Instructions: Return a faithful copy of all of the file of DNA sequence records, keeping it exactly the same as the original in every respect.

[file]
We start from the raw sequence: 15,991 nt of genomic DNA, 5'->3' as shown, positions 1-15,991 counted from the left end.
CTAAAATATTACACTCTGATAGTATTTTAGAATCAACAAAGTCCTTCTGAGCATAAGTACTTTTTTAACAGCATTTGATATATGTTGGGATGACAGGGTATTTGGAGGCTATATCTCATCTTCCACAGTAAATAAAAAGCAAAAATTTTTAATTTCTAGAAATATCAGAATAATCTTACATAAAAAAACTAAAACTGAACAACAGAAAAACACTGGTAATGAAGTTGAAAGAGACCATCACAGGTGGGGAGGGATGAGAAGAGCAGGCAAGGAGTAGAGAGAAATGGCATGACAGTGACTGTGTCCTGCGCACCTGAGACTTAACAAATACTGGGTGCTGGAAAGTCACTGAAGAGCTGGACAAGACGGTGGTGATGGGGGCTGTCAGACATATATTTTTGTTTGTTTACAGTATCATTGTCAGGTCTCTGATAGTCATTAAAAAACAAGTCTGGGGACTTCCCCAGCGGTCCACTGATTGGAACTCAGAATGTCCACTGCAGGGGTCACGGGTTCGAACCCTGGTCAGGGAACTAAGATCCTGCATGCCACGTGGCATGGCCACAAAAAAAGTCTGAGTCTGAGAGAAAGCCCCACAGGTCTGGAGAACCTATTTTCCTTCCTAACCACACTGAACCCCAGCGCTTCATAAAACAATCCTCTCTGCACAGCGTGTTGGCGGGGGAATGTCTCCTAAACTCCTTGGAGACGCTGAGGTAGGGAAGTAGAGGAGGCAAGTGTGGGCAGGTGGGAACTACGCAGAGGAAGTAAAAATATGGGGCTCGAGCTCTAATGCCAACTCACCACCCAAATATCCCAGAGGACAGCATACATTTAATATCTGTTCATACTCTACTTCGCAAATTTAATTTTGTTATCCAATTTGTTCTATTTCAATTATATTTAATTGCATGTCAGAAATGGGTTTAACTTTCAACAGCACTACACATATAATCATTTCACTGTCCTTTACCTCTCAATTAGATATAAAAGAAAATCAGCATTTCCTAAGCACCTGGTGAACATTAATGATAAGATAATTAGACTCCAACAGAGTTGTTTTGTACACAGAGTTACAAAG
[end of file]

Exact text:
We start from the raw sequence: 15,991 nt of genomic DNA, 5'->3' as shown, positions 1-15,991 counted from the left end.
CTAAAATATTACACTCTGATAGTATTTTAGAATCAACAAAGTCCTTCTGAGCATAAGTACTTTTTTAACAGCATTTGATATATGTTGGGATGACAGGGTATTTGGAGGCTATATCTCATCTTCCACAGTAAATAAAAAGCAAAAATTTTTAATTTCTAGAAATATCAGAATAATCTTACATAAAAAAACTAAAACTGAACAACAGAAAAACACTGGTAATGAAGTTGAAAGAGACCATCACAGGTGGGGAGGGATGAGAAGAGCAGGCAAGGAGTAGAGAGAAATGGCATGACAGTGACTGTGTCCTGCGCACCTGAGACTTAACAAATACTGGGTGCTGGAAAGTCACTGAAGAGCTGGACAAGACGGTGGTGATGGGGGCTGTCAGACATATATTTTTGTTTGTTTACAGTATCATTGTCAGGTCTCTGATAGTCATTAAAAAACAAGTCTGGGGACTTCCCCAGCGGTCCACTGATTGGAACTCAGAATGTCCACTGCAGGGGTCACGGGTTCGAACCCTGGTCAGGGAACTAAGATCCTGCATGCCACGTGGCATGGCCACAAAAAAAGTCTGAGTCTGAGAGAAAGCCCCACAGGTCTGGAGAACCTATTTTCCTTCCTAACCACACTGAACCCCAGCGCTTCATAAAACAATCCTCTCTGCACAGCGTGTTGGCGGGGGAATGTCTCCTAAACTCCTTGGAGACGCTGAGGTAGGGAAGTAGAGGAGGCAAGTGTGGGCAGGTGGGAACTACGCAGAGGAAGTAAAAATATGGGGCTCGAGCTCTAATGCCAACTCACCACCCAAATATCCCAGAGGACAGCATACATTTAATATCTGTTCATACTCTACTTCGCAAATTTAATTTTGTTATCCAATTTGTTCTATTTCAATTATATTTAATTGCATGTCAGAAATGGGTTTAACTTTCAACAGCACTACACATATAATCATTTCACTGTCCTTTACCTCTCAATTAGATATAAAAGAAAATCAGCATTTCCTAAGCACCTGGTGAACATTAATGATAAGATAATTAGACTCCAACAGAGTTGTTTTGTACACAGAGTTACAAAG